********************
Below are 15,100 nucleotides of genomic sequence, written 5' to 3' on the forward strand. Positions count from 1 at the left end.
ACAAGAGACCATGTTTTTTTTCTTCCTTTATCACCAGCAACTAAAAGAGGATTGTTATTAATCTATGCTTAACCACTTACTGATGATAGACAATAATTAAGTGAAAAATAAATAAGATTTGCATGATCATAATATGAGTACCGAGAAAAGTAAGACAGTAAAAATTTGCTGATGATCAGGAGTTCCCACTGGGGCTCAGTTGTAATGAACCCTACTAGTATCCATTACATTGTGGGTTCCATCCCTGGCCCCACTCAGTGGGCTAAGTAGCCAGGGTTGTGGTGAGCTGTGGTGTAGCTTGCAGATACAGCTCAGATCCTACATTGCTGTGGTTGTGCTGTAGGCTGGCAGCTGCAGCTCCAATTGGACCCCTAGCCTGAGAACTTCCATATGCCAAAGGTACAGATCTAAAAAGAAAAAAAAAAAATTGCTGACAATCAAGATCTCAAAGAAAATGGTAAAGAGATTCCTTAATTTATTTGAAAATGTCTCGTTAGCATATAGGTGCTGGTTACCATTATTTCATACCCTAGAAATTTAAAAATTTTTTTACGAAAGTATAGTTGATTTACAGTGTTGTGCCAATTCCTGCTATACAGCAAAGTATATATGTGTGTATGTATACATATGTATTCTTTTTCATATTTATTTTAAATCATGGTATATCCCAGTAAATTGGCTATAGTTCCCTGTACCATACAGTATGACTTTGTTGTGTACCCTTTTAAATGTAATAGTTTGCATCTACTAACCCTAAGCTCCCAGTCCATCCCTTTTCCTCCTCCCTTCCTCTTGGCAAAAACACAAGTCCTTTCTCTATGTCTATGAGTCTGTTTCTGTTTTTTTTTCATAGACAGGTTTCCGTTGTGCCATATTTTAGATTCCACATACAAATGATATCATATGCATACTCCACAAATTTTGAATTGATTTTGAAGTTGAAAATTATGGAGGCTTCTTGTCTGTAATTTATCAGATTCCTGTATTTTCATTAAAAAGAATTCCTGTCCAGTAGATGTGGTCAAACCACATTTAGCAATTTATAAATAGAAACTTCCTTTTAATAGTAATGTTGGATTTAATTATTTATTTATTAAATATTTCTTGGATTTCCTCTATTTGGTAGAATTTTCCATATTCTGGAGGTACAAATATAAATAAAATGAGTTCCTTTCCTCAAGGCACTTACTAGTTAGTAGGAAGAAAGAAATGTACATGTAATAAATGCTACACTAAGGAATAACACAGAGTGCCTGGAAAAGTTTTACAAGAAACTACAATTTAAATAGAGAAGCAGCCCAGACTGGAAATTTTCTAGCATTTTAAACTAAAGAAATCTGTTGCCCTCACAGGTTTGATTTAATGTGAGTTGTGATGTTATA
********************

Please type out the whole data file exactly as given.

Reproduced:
Below are 15,100 nucleotides of genomic sequence, written 5' to 3' on the forward strand. Positions count from 1 at the left end.
ACAAGAGACCATGTTTTTTTTCTTCCTTTATCACCAGCAACTAAAAGAGGATTGTTATTAATCTATGCTTAACCACTTACTGATGATAGACAATAATTAAGTGAAAAATAAATAAGATTTGCATGATCATAATATGAGTACCGAGAAAAGTAAGACAGTAAAAATTTGCTGATGATCAGGAGTTCCCACTGGGGCTCAGTTGTAATGAACCCTACTAGTATCCATTACATTGTGGGTTCCATCCCTGGCCCCACTCAGTGGGCTAAGTAGCCAGGGTTGTGGTGAGCTGTGGTGTAGCTTGCAGATACAGCTCAGATCCTACATTGCTGTGGTTGTGCTGTAGGCTGGCAGCTGCAGCTCCAATTGGACCCCTAGCCTGAGAACTTCCATATGCCAAAGGTACAGATCTAAAAAGAAAAAAAAAAAATTGCTGACAATCAAGATCTCAAAGAAAATGGTAAAGAGATTCCTTAATTTATTTGAAAATGTCTCGTTAGCATATAGGTGCTGGTTACCATTATTTCATACCCTAGAAATTTAAAAATTTTTTTACGAAAGTATAGTTGATTTACAGTGTTGTGCCAATTCCTGCTATACAGCAAAGTATATATGTGTGTATGTATACATATGTATTCTTTTTCATATTTATTTTAAATCATGGTATATCCCAGTAAATTGGCTATAGTTCCCTGTACCATACAGTATGACTTTGTTGTGTACCCTTTTAAATGTAATAGTTTGCATCTACTAACCCTAAGCTCCCAGTCCATCCCTTTTCCTCCTCCCTTCCTCTTGGCAAAAACACAAGTCCTTTCTCTATGTCTATGAGTCTGTTTCTGTTTTTTTTTCATAGACAGGTTTCCGTTGTGCCATATTTTAGATTCCACATACAAATGATATCATATGCATACTCCACAAATTTTGAATTGATTTTGAAGTTGAAAATTATGGAGGCTTCTTGTCTGTAATTTATCAGATTCCTGTATTTTCATTAAAAAGAATTCCTGTCCAGTAGATGTGGTCAAACCACATTTAGCAATTTATAAATAGAAACTTCCTTTTAATAGTAATGTTGGATTTAATTATTTATTTATTAAATATTTCTTGGATTTCCTCTATTTGGTAGAATTTTCCATATTCTGGAGGTACAAATATAAATAAAATGAGTTCCTTTCCTCAAGGCACTTACTAGTTAGTAGGAAGAAAGAAATGTACATGTAATAAATGCTACACTAAGGAATAACACAGAGTGCCTGGAAAAGTTTTACAAGAAACTACAATTTAAATAGAGAAGCAGCCCAGACTGGAAATTTTCTAGCATTTTAAACTAAAGAAATCTGTTGCCCTCACAGGTTTGATTTAATGTGAGTTGTGATGTTATA